Minimum unit pricing (MUP) has only been introduced in the country’s Northern Territory and was set at A$1.30 (US$0.86) per unit or ‘per standard drink’.
This was implemented in October 2018, and earlier this year the Norther Territory government published a one-year review report titled ‘Investigating the introduction of the alcohol minimum unit price in the Northern Territory’, highlighting positive changes in alcohol-related incidents and claiming that this could be attributed to the MUP.
The report was immediately criticized by the alcohol industry for being inaccurate and comprising ‘major flaws’, so much so that it has called for an inquiry the results.
“Something is definitely wrong here – we know from both wholesaler and retailer data that there have been big swings in cask wine and liquor sales since the MUP was implemented, but none of these category shifts were mentioned in the report,” Alcohol Beverages Australia CEO Andrew Wilsmore told FoodNavigator-Asia.
“It is glaringly obvious that there are major flaws in the research report, and [liquor store trade body] Retail Drinks Australia has led a call for an independent inquiry into this.”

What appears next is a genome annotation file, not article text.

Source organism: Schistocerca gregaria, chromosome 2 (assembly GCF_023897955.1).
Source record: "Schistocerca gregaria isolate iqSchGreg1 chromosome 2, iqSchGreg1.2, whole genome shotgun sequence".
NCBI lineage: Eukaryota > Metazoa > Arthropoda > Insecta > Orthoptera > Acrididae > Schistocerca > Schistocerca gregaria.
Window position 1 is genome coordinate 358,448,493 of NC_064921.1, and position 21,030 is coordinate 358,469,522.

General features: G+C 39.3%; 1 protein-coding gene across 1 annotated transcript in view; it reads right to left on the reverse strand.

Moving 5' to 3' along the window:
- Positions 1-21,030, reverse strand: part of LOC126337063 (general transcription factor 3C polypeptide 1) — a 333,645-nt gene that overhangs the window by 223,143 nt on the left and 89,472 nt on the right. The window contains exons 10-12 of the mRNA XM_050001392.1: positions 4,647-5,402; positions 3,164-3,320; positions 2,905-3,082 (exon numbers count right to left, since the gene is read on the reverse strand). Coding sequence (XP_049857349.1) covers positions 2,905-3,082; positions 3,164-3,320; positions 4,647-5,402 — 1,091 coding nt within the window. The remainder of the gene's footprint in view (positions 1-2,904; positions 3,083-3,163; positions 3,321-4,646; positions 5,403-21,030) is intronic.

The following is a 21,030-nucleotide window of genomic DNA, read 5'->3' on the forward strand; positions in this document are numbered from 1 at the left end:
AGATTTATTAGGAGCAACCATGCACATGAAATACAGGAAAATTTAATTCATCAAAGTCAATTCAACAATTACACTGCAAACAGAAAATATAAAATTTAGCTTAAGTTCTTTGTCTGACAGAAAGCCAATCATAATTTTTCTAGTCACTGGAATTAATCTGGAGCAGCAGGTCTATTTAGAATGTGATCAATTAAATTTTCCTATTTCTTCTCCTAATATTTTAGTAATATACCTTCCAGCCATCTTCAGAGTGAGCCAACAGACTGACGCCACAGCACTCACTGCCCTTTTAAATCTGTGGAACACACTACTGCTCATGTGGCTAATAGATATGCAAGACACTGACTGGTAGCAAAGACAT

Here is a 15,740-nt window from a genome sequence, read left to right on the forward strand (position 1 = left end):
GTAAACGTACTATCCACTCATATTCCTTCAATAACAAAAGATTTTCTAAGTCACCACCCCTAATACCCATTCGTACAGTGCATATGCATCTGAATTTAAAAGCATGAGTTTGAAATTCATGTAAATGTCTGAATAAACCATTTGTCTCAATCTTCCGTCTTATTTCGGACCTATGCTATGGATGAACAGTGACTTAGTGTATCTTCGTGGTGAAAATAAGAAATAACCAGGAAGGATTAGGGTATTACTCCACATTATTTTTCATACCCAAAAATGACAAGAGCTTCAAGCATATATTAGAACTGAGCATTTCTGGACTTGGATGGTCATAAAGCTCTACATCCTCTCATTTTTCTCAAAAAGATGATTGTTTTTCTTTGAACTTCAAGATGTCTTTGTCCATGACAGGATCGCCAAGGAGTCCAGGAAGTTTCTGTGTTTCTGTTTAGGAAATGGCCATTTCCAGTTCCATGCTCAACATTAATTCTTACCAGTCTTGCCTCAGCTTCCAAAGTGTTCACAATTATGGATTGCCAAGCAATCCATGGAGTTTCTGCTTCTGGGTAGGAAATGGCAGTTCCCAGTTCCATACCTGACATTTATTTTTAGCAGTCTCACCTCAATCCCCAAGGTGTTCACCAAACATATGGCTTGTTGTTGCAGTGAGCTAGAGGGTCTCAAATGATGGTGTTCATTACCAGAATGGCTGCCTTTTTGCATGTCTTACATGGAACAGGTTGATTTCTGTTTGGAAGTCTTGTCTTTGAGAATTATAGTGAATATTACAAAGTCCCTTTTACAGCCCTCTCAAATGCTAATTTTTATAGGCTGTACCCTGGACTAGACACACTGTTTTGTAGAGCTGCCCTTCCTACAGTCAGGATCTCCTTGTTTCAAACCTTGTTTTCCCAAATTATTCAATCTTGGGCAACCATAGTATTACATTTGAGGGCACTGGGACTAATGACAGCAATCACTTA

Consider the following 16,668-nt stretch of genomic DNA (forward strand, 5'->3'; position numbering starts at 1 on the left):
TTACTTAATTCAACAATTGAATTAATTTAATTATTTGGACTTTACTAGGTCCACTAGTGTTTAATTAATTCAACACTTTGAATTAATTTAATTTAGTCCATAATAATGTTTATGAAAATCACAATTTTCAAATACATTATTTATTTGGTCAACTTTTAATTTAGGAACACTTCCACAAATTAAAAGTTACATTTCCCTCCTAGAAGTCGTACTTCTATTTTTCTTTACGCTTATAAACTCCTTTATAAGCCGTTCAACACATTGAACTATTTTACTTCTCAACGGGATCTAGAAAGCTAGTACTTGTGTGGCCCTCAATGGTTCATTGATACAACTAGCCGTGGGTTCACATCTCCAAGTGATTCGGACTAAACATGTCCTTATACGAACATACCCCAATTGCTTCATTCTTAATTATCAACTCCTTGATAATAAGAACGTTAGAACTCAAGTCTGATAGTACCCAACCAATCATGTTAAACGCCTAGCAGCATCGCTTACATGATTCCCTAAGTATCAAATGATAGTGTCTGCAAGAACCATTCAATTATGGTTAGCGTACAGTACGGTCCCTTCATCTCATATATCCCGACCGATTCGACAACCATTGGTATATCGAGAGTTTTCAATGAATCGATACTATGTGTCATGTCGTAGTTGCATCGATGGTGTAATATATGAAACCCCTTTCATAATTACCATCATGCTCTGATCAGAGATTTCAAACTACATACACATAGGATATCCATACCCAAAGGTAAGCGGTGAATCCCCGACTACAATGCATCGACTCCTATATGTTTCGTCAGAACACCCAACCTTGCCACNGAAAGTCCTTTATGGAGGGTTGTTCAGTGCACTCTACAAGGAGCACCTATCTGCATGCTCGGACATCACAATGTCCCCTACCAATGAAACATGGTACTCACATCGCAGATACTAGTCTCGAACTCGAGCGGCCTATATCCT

The review was based on data collected by the Northern Territory government from alcohol wholesalers in the region – but without taking into account data from retailers nor attempting take a deeper look into categorical impacts.
The association believes that the policy is self-defeating because while has led consumers to drink lower quantities, they are now drinking higher strength products.
“There is no granularity at all with the data they used – beers that have high 8.5% alcohol content are treated the same as mainstream 4.6% beers, wines are treated similarly whether it is a 11% Pinot or a 15% big and bold Barossa Shiraz, not to mention hard liquor and spirits which were also lumped in – they basically just averaged it all out,” said Wilsmore.
“So as an outcome of relying on wholesale data over retail data, the report claimed MUP resulted in falls of cask wine, bottled wine, fortified wine, and mid-strength beer and no step-change increases to other categories - which contrasts with data using actual retail sales by each individual product.
“[Retail data showed that the] only real fall took place in affordable cask wine, while gains were seen in almost all other categories of alcohol, with spirits the big winner enjoying double digit growth. Basically, what this ended up doing was increasing overall per capita consumption of alcohol (by content, not by volume) in the Northern Territory instead of decreasing it.”
A previous study claimed that a nationwide MUP would help to significantly reduce alcohol consumption, but this is unlikely to take place in the near future, according to Wilsmore.
“No other government has such a measure within their radar as far as we know,” he said.
Impact on the average consumer
The MUP was introduced in the Northern Territory due to a strong history of alcohol abuse in the region, and over the years many policy interventions have been introduced in hopes of tackling this – but Wilsmore is convinced that MUP is not the way.